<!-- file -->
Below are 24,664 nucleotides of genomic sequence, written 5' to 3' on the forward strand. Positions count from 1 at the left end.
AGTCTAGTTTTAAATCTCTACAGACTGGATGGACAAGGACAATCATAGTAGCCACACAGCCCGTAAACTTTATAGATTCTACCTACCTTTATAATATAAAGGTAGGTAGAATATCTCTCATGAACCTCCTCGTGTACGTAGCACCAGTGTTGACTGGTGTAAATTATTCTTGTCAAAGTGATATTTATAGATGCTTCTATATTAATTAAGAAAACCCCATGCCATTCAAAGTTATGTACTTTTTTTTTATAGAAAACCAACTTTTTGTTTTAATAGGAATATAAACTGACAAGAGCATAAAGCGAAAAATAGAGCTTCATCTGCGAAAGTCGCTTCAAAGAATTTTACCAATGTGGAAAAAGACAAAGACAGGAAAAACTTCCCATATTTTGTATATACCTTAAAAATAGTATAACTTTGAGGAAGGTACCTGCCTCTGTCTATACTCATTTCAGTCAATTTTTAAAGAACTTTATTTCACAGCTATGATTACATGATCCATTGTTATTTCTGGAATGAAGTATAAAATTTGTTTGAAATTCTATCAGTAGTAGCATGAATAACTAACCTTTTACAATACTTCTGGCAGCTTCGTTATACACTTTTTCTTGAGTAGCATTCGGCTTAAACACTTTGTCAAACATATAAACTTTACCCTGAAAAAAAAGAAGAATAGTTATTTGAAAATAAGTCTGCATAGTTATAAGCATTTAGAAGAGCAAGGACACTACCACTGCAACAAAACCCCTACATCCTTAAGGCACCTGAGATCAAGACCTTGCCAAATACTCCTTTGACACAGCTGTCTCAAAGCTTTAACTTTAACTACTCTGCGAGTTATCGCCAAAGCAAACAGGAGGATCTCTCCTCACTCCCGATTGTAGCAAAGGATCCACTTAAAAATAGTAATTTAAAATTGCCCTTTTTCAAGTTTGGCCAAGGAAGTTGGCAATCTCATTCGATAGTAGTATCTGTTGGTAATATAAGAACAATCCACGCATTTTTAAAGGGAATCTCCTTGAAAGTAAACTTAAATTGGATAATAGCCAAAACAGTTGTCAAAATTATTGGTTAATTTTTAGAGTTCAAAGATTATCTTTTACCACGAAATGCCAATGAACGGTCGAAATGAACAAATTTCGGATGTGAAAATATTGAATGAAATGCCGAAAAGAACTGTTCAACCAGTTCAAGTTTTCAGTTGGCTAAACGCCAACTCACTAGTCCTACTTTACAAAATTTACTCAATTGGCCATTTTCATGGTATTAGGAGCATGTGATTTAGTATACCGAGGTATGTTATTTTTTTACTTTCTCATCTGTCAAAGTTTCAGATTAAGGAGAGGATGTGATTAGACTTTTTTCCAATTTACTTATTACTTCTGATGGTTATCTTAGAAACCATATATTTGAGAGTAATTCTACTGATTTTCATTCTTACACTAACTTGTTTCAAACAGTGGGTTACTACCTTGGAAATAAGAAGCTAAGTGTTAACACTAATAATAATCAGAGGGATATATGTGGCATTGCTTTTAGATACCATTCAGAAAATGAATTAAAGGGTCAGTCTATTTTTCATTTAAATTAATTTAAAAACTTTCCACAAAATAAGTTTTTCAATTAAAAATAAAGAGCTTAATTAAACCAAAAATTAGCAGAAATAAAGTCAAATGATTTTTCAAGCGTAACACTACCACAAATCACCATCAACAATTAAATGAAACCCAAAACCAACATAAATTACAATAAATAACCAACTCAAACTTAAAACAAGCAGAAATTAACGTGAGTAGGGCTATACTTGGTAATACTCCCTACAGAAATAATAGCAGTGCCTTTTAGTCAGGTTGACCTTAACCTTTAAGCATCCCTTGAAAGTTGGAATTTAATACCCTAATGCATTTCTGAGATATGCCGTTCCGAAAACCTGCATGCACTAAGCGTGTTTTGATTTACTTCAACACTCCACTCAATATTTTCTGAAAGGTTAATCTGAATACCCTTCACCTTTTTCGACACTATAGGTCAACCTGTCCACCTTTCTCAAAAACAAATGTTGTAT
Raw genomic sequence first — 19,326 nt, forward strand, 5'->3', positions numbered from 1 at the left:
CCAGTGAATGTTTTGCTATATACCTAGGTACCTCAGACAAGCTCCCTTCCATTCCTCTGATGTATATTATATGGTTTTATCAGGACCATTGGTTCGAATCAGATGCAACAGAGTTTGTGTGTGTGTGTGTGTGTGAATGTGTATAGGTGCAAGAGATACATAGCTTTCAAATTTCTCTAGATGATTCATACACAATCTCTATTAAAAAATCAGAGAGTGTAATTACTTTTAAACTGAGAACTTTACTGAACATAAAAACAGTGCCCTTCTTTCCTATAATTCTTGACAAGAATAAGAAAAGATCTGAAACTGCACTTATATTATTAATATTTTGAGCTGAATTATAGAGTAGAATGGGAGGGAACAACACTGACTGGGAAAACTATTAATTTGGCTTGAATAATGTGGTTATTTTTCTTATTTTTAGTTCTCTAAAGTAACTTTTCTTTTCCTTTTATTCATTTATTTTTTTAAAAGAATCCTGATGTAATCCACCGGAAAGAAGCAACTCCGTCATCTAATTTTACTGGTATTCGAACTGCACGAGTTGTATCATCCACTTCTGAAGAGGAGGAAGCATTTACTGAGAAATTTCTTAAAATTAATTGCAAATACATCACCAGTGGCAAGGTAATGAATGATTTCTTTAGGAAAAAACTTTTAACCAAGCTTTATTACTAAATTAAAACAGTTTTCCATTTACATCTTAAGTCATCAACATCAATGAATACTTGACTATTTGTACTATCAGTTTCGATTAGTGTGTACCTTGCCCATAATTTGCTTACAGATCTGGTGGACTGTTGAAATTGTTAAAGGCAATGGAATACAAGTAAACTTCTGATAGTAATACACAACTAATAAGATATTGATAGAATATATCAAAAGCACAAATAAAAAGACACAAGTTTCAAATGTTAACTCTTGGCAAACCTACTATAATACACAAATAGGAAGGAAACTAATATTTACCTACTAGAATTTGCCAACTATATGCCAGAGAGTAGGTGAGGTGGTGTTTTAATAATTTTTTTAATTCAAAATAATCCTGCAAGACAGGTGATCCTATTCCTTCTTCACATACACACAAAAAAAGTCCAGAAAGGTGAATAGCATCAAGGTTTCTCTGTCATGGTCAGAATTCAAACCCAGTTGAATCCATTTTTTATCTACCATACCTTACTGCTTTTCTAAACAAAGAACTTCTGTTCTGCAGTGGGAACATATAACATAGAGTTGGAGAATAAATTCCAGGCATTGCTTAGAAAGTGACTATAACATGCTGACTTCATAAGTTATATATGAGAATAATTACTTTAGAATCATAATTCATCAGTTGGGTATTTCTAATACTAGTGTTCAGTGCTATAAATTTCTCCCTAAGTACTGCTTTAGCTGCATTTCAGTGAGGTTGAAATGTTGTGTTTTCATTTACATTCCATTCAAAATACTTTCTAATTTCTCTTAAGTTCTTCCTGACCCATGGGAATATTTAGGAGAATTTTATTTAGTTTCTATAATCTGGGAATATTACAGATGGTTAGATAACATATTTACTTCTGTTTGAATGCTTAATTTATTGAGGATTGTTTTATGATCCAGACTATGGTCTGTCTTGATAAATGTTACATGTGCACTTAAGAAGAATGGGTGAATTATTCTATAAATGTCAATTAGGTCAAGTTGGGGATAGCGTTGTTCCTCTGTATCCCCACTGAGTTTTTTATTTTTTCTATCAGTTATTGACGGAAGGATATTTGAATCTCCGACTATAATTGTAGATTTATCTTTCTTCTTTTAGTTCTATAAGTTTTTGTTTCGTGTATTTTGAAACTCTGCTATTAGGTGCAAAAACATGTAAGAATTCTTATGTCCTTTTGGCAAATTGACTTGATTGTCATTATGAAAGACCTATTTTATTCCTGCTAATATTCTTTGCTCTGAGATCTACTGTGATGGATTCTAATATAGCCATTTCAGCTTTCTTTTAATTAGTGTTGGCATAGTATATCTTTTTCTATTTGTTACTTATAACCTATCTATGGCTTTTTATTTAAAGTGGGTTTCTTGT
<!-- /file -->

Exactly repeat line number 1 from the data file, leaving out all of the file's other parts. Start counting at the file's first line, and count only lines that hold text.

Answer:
Below are 24,664 nucleotides of genomic sequence, written 5' to 3' on the forward strand. Positions count from 1 at the left end.